Ask Noel

I have been on the disability pension for 15 years.

I have been on the disability pension for 15 years. I am 45 and have $11,000 in the bank but would like to keep a bit in there for a cheap car and maybe a holiday. I can only save $100 a fortnight so wondered if I could buy a few shares every fortnight, or even government bonds. Can you tell me if my situation is viable and if not, can you offer advice on how to proceed?

Congratulations on your money-management skills and your attitude to money. I think the simplest strategy for you is to keep accumulating money in the bank to ensure you always have sufficient to fall back on in need. You could then invest any surplus funds in a quality managed fund that invests in shares. You could start with just $2000 and add to this when funds are available.

We intend to sell our investment property shortly. What would be the base value of the property taking into account selling expenses, a bank loan of $270,000 and renovation expenses estimated at $20,000 to determine capital gains tax?

This is something you will need to calculate yourself hopefully you have kept the records to do so. The base cost will include the purchase price and purchase costs and all items of expenditure, such as renovations since you acquired the property that were not written off each year in the profit and loss account. Obviously, this would not include items such as interest rates and maintenance. Your accountant is the appropriate person to guide you.

My husband and I are 57 and 52. I have $260,000 and my husband has $380,000 in super, invested in the high-growth option, 100 per cent shares. We recently instructed our super fund to allocate future contributions to the conservative option, which is mainly cash. We now have about $10,000 each in this option. I have $100,000 of equity in an investment property and about $230,000 in a defined-benefit super scheme, to which I have been contributing for seven years. We plan to work for another three years full time then two to three years part time, paying the maximum concessional contributions into super. I will continue to contribute 10 per cent of my gross salary to my defined-benefit super. We have considered a self-managed super fund but as we would need to rely heavily on investment and compliance advice, we would only do so if we would be better off. Is it a good strategy to leave our combined $640,000 in our present fund's growth option and allocate our future contributions to the conservative option?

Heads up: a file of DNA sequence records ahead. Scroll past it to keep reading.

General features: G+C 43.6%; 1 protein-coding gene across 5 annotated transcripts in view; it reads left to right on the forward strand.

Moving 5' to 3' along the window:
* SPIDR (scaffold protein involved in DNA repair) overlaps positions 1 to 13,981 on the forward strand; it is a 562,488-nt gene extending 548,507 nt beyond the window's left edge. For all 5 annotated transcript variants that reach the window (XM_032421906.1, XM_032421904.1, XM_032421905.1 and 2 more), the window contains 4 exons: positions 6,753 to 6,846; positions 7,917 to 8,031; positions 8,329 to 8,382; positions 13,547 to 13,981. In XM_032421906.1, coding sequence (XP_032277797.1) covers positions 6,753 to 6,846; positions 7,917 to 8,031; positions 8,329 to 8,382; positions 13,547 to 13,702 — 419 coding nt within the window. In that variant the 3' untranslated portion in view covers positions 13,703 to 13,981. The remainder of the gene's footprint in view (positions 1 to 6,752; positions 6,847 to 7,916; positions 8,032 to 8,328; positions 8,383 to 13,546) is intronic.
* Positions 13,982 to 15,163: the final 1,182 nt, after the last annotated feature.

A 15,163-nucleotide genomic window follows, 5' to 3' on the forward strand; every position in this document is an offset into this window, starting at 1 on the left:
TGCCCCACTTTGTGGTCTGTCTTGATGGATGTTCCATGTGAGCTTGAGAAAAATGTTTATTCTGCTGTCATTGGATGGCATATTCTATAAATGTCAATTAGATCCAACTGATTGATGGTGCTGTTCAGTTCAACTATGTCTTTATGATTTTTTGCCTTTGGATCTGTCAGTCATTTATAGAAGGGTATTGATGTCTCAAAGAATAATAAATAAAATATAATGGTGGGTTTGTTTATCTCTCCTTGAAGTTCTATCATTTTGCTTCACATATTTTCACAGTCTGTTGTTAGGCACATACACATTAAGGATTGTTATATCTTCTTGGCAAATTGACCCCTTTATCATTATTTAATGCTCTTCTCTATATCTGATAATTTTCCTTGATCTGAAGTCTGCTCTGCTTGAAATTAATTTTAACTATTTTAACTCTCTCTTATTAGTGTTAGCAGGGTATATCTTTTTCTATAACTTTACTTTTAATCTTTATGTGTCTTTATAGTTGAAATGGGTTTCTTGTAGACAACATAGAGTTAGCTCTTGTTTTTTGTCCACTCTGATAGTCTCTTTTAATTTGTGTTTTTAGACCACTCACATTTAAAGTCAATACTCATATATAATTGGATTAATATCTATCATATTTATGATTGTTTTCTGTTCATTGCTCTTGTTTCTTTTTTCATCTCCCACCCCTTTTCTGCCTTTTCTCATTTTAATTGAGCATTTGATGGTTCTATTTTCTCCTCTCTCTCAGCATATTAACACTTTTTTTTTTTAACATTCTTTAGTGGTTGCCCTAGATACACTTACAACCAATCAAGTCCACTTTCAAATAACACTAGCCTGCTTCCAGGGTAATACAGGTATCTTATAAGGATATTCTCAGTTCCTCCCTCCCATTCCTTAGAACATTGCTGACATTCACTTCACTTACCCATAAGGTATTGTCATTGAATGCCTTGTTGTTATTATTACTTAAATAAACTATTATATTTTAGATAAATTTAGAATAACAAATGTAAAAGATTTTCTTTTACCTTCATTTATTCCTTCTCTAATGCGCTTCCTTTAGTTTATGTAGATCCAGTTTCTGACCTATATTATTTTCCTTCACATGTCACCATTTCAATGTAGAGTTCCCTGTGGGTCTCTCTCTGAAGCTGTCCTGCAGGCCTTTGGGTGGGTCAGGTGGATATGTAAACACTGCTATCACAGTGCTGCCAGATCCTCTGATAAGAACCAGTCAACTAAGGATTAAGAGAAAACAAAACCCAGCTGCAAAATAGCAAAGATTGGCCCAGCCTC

You can eliminate most of the burden of administration and compliance that goes with a self-managed superannuation fund if you engage a firm of full-time super-fund administrators. However, it is the effectiveness of the investment of the assets held by the fund that will determine its performance. If you are not confident in choosing your own shares and property, you are probably better off leaving the decisions to full-time fund managers.

My husband is 70 and I am 65. We are self-funded retirees with a small Centrelink pension. We have some shares, bought last year, which appear to be doing well. I am concerned that when we sell them, we may have a large tax debt. If we were to start a self-managed superannuation fund, could we then sell them and the other shares into the SMSF, and thus have a much smaller tax debt? We are aware that this could also create tax problems in the short term. Should we sell them and then repurchase immediately, thus reducing tax implications when we sell the shares in future?

If your super fund buys the shares from you, you will be liable for capital gains tax. In some cases, it is possible to reduce the amount of CGT by making a tax-deductible contribution to super, but this may not be possible because of your age. Once you reach 65, you cannot contribute to super unless you pass the work test, which involves working 40 hours in 30 consecutive days. The benefit of shares is you can sell them in small parcels so the simplest solution may be to minimise drawing money from your super funds and run down your cash holdings outside the funds. This will mean minimal CGT if you need this to sell any of the shares.

Advice is general readers should seek their own professional advice.

Contact noel.whittaker@whittaker Follow him on Twitter: @noelwhittaker. Questions to: Ask Noel, Money, GPO Box 2571, Qld, 4000, or see /ask-an-expert.

I am 22 years old and recently graduated from university. My parents are going to start charging me rent to live at home. I have about $90,000 and would be happy to invest $80,000. I am currently earning $60,000 a year. Should I purchase my own place rather than throwing money away on rent? I live in Wollongong and there are two-bedroom units available for about $230,000 and modest three-bedroom houses for $400,000.

Remember that rent is not dead money, it is the price of shelter, so you will need to be sure in your own mind that any capital gains you will make if you buy a property outweigh the extra costs you will incur in expenses such as interest, rates and maintenance. You do have a rather big deposit and appear to be a good money manager so buying a house could be a good option for you if you have the skills to find an undervalued property in a good location.

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